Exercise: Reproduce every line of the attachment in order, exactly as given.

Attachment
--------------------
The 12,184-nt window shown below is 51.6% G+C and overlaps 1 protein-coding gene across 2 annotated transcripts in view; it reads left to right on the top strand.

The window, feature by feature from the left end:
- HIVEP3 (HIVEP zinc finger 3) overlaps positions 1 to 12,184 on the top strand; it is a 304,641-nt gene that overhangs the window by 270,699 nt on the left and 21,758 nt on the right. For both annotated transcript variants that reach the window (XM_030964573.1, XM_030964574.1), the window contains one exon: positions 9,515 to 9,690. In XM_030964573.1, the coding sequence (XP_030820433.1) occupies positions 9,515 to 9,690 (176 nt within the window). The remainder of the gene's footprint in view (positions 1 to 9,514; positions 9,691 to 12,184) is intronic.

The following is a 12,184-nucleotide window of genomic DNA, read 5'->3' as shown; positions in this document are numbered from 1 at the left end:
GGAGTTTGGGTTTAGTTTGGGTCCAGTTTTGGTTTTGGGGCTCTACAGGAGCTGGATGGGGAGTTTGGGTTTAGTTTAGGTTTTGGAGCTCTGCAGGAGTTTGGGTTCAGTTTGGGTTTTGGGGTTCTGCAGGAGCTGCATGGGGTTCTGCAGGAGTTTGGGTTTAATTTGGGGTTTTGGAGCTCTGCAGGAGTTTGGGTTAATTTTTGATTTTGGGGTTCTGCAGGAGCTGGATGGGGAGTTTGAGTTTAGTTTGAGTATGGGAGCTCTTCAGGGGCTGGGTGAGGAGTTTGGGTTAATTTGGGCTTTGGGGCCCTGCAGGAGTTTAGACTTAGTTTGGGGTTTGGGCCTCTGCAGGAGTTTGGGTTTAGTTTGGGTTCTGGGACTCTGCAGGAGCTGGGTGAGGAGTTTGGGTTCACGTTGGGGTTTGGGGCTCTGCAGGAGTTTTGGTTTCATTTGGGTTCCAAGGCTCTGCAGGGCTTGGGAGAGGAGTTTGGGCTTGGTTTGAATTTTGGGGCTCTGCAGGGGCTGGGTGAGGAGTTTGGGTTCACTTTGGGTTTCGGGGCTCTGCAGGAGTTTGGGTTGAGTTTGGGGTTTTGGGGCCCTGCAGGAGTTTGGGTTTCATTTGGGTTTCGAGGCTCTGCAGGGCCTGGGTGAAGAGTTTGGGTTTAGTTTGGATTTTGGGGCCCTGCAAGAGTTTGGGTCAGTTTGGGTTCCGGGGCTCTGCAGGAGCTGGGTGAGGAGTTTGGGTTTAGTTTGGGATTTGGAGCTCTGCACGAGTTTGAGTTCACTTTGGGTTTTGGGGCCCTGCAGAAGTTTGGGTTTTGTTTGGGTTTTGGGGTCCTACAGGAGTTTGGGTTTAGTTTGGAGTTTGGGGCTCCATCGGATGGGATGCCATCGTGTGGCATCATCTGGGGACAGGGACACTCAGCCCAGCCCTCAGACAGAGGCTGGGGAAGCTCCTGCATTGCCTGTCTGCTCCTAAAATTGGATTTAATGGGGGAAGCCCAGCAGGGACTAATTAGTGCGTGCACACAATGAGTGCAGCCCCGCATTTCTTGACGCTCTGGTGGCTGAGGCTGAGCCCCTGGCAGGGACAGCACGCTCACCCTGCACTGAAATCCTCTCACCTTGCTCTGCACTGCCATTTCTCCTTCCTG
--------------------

The 12,184-nt window shown below is 51.6% G+C and overlaps 1 protein-coding gene across 2 annotated transcripts in view; it reads left to right on the top strand.

The window, feature by feature from the left end:
- HIVEP3 (HIVEP zinc finger 3) overlaps positions 1 to 12,184 on the top strand; it is a 304,641-nt gene that overhangs the window by 270,699 nt on the left and 21,758 nt on the right. For both annotated transcript variants that reach the window (XM_030964573.1, XM_030964574.1), the window contains one exon: positions 9,515 to 9,690. In XM_030964573.1, the coding sequence (XP_030820433.1) occupies positions 9,515 to 9,690 (176 nt within the window). The remainder of the gene's footprint in view (positions 1 to 9,514; positions 9,691 to 12,184) is intronic.

The following is a 12,184-nucleotide window of genomic DNA, read 5'->3' as shown; positions in this document are numbered from 1 at the left end:
GGAGTTTGGGTTTAGTTTGGGTCCAGTTTTGGTTTTGGGGCTCTACAGGAGCTGGATGGGGAGTTTGGGTTTAGTTTAGGTTTTGGAGCTCTGCAGGAGTTTGGGTTCAGTTTGGGTTTTGGGGTTCTGCAGGAGCTGCATGGGGTTCTGCAGGAGTTTGGGTTTAATTTGGGGTTTTGGAGCTCTGCAGGAGTTTGGGTTAATTTTTGATTTTGGGGTTCTGCAGGAGCTGGATGGGGAGTTTGAGTTTAGTTTGAGTATGGGAGCTCTTCAGGGGCTGGGTGAGGAGTTTGGGTTAATTTGGGCTTTGGGGCCCTGCAGGAGTTTAGACTTAGTTTGGGGTTTGGGCCTCTGCAGGAGTTTGGGTTTAGTTTGGGTTCTGGGACTCTGCAGGAGCTGGGTGAGGAGTTTGGGTTCACGTTGGGGTTTGGGGCTCTGCAGGAGTTTTGGTTTCATTTGGGTTCCAAGGCTCTGCAGGGCTTGGGAGAGGAGTTTGGGCTTGGTTTGAATTTTGGGGCTCTGCAGGGGCTGGGTGAGGAGTTTGGGTTCACTTTGGGTTTCGGGGCTCTGCAGGAGTTTGGGTTGAGTTTGGGGTTTTGGGGCCCTGCAGGAGTTTGGGTTTCATTTGGGTTTCGAGGCTCTGCAGGGCCTGGGTGAAGAGTTTGGGTTTAGTTTGGATTTTGGGGCCCTGCAAGAGTTTGGGTCAGTTTGGGTTCCGGGGCTCTGCAGGAGCTGGGTGAGGAGTTTGGGTTTAGTTTGGGATTTGGAGCTCTGCACGAGTTTGAGTTCACTTTGGGTTTTGGGGCCCTGCAGAAGTTTGGGTTTTGTTTGGGTTTTGGGGTCCTACAGGAGTTTGGGTTTAGTTTGGAGTTTGGGGCTCCATCGGATGGGATGCCATCGTGTGGCATCATCTGGGGACAGGGACACTCAGCCCAGCCCTCAGACAGAGGCTGGGGAAGCTCCTGCATTGCCTGTCTGCTCCTAAAATTGGATTTAATGGGGGAAGCCCAGCAGGGACTAATTAGTGCGTGCACACAATGAGTGCAGCCCCGCATTTCTTGACGCTCTGGTGGCTGAGGCTGAGCCCCTGGCAGGGACAGCACGCTCACCCTGCACTGAAATCCTCTCACCTTGCTCTGCACTGCCATTTCTCCTTCCTG